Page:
Tony Daltorio: It’s a very exclusive club intended for only the world’s elite economies, opened in 1969.
I’m speaking of the International Monetary Fund’s SDRs (Special Drawing Rights). This international reserve asset had consisted of only four key currencies: the U.S. dollar, the euro, the British pound and the Japanese yen.
But now, the first of the world’s emerging economies – China – has been granted access. On Nov. 30, the IMF added China’s currency, known as the renminbi or the yuan, to the SDR basket. Its weighting in the SDR basket is 10.92%.
In effect, the IMF’s China currency decision was just confirmation of reality in international finance. China is the world’s largest exporter and will soon pass the U.S. as the biggest importer.
2015 has already been a watershed year for the “redback.” It passed the Japanese yen as the fourth-most-used currency for trade and is rapidly closing on the British pound for No. 3. The U.S. dollar and the euro are No. 1 and No. 2, respectively.
Source: Financial Times
More than 1,000 banks in over 100 countries now use the renminbi for payments with China. It is used to settle nearly a quarter of China’s vast trade. Standard Chartered forecast that number will rise to 38% by 2017 and to 46% by 2020.
The actual numbers are more startling than the percentages. As recently as 2011, only $212 billion of China’s annual trade was settled in renminbi. By 2020, Standard Chartered says the figure will be $2.6 trillion!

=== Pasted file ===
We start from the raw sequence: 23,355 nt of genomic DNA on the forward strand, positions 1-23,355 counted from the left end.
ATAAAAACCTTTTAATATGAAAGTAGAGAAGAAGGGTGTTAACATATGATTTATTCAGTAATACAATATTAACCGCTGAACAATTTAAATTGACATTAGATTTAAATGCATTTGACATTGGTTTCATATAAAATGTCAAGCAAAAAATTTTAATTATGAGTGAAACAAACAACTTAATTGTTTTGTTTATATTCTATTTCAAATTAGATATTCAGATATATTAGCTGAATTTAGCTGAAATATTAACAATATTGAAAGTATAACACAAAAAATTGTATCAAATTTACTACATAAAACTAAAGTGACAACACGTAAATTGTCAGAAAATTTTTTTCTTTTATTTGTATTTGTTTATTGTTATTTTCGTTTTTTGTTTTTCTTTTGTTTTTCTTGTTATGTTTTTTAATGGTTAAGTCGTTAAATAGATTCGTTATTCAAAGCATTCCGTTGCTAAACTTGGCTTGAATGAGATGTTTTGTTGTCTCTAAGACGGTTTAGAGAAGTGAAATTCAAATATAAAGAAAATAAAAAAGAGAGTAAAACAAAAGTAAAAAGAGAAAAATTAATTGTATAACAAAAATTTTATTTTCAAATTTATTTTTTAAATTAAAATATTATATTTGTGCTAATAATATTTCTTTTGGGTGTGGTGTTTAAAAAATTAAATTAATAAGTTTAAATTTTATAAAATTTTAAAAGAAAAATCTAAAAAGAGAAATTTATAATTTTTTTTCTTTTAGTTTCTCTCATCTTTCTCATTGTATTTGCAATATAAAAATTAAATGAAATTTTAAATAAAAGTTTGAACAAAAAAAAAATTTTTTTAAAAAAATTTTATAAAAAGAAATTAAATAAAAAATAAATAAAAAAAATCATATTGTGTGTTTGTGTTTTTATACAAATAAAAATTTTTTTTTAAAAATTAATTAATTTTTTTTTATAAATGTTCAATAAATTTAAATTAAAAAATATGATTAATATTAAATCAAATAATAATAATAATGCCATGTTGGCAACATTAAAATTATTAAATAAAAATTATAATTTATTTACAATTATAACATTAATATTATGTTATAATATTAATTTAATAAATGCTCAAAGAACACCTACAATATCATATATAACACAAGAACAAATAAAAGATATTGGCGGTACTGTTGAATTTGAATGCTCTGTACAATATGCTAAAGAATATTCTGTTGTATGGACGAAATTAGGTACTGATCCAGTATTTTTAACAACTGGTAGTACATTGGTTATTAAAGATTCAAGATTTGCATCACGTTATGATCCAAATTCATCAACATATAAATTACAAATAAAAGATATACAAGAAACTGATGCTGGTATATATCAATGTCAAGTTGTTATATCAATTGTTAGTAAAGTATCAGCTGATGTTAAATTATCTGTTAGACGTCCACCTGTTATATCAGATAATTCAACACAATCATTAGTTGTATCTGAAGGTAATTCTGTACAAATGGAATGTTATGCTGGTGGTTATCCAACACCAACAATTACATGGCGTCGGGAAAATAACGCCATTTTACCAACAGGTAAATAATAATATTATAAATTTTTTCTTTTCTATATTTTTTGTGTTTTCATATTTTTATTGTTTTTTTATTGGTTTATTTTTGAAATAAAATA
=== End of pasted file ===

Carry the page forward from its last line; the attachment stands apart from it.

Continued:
That estimate could end up being conservative. Early this year, HSBC conducted a poll of 1,610 executives in 14 countries. More than half said they will begin using the renminbi in their transactions with China in the near future.
Adding to that will be the almost guaranteed investment flows.
Redback Investment Flows
Central banks and sovereign investment funds are forecast to move some $300 billion in assets to the renminbi by 2020. Then of course, we have institutional money. That may conservatively add another $200 billion or so.
Much of that money will flow into China’s $6.5 trillion domestic bond market. 2014 alone saw a 78% increase in the holding of Chinese domestic bonds by overseas fund managers.
In July, Beijing said that central banks, sovereign wealth funds and supranational institutions may begin to freely trade in their bond market. I expect Beijing to further ease, allowing basically anyone who wants to trade bonds there to do so.
Not surprisingly, interest is said to be high from all sorts of companies and governments in selling bonds denominated in renminbi – nicknamed panda bonds – in China. Russia will issue $1 billion in a sovereign bond denominated in renminbi next year in Moscow. The U.K. issued such a sovereign renminbi bond last year.
New Silk Road
The renminbi’s use will also climb thanks to China’s “New Silk Road” plan. The plan is formally known as “One Belt, One Road.”
In simple terms, it is China’s grand plan for a new “silk road” in Eurasia. The “road” will be major infrastructure projects – railways, highways, ports, airports, etc. – all built by China. More than 900 projects – worth over $890 billion – are underway or on the drawing board.
The plan should help alleviate the chronic overcapacity in China’s construction and materials sectors. And most funding for the projects will be in renminbi-denominated instruments such as bonds, adding to demand for the currency.
Significantly, all of these bond sales will not occur in China. In September, Beijing eased rules on its companies selling renminbi bonds overseas.
A likely center for many Silk Road-related bond sales will be in London. The central bank – the People’s Bank of China – is already selling one-year renminbi debt on a regular basis in London – and at a decent rate of 3% or so.